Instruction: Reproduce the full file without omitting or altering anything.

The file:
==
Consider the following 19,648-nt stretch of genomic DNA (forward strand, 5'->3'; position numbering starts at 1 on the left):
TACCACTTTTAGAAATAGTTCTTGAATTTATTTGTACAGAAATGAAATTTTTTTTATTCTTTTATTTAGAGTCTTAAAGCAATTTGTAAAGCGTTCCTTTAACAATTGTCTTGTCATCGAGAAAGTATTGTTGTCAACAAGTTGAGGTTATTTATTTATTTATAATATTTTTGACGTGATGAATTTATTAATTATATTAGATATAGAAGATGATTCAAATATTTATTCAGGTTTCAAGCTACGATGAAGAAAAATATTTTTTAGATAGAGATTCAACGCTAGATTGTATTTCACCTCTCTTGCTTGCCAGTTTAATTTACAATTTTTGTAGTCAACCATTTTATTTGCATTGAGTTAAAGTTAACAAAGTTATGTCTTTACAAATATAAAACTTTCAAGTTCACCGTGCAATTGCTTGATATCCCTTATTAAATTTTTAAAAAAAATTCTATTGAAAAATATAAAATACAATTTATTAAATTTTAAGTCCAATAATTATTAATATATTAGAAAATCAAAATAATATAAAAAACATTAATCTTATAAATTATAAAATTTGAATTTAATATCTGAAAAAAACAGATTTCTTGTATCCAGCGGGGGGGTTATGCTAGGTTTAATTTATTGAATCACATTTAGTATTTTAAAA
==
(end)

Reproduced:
Consider the following 19,648-nt stretch of genomic DNA (forward strand, 5'->3'; position numbering starts at 1 on the left):
TACCACTTTTAGAAATAGTTCTTGAATTTATTTGTACAGAAATGAAATTTTTTTTATTCTTTTATTTAGAGTCTTAAAGCAATTTGTAAAGCGTTCCTTTAACAATTGTCTTGTCATCGAGAAAGTATTGTTGTCAACAAGTTGAGGTTATTTATTTATTTATAATATTTTTGACGTGATGAATTTATTAATTATATTAGATATAGAAGATGATTCAAATATTTATTCAGGTTTCAAGCTACGATGAAGAAAAATATTTTTTAGATAGAGATTCAACGCTAGATTGTATTTCACCTCTCTTGCTTGCCAGTTTAATTTACAATTTTTGTAGTCAACCATTTTATTTGCATTGAGTTAAAGTTAACAAAGTTATGTCTTTACAAATATAAAACTTTCAAGTTCACCGTGCAATTGCTTGATATCCCTTATTAAATTTTTAAAAAAAATTCTATTGAAAAATATAAAATACAATTTATTAAATTTTAAGTCCAATAATTATTAATATATTAGAAAATCAAAATAATATAAAAAACATTAATCTTATAAATTATAAAATTTGAATTTAATATCTGAAAAAAACAGATTTCTTGTATCCAGCGGGGGGGTTATGCTAGGTTTAATTTATTGAATCACATTTAGTATTTTAAAA